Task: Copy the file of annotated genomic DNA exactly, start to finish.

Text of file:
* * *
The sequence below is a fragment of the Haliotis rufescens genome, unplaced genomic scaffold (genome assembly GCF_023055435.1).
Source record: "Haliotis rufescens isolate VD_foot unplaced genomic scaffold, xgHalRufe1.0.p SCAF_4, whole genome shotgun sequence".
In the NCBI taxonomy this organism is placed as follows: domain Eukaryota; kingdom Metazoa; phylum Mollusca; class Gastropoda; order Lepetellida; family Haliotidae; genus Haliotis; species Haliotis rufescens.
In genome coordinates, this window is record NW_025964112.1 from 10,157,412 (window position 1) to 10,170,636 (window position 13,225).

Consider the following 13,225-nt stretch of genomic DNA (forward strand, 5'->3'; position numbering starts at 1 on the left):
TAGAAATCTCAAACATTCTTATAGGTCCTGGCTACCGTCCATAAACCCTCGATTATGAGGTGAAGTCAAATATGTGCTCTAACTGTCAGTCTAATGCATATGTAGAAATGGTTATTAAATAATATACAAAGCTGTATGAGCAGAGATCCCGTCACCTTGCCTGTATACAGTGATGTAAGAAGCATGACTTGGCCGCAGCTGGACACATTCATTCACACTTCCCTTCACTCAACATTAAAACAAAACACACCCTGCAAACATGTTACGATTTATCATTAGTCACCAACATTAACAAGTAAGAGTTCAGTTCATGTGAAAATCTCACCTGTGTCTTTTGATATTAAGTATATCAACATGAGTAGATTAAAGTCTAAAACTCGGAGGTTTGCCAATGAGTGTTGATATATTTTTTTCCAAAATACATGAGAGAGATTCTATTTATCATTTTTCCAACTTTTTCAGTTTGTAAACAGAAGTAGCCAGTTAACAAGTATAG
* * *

The sequence below is a fragment of the Haliotis rufescens genome, unplaced genomic scaffold (genome assembly GCF_023055435.1).
Source record: "Haliotis rufescens isolate VD_foot unplaced genomic scaffold, xgHalRufe1.0.p SCAF_4, whole genome shotgun sequence".
In the NCBI taxonomy this organism is placed as follows: domain Eukaryota; kingdom Metazoa; phylum Mollusca; class Gastropoda; order Lepetellida; family Haliotidae; genus Haliotis; species Haliotis rufescens.
In genome coordinates, this window is record NW_025964112.1 from 10,157,412 (window position 1) to 10,170,636 (window position 13,225).

Consider the following 13,225-nt stretch of genomic DNA (forward strand, 5'->3'; position numbering starts at 1 on the left):
TAGAAATCTCAAACATTCTTATAGGTCCTGGCTACCGTCCATAAACCCTCGATTATGAGGTGAAGTCAAATATGTGCTCTAACTGTCAGTCTAATGCATATGTAGAAATGGTTATTAAATAATATACAAAGCTGTATGAGCAGAGATCCCGTCACCTTGCCTGTATACAGTGATGTAAGAAGCATGACTTGGCCGCAGCTGGACACATTCATTCACACTTCCCTTCACTCAACATTAAAACAAAACACACCCTGCAAACATGTTACGATTTATCATTAGTCACCAACATTAACAAGTAAGAGTTCAGTTCATGTGAAAATCTCACCTGTGTCTTTTGATATTAAGTATATCAACATGAGTAGATTAAAGTCTAAAACTCGGAGGTTTGCCAATGAGTGTTGATATATTTTTTTCCAAAATACATGAGAGAGATTCTATTTATCATTTTTCCAACTTTTTCAGTTTGTAAACAGAAGTAGCCAGTTAACAAGTATAG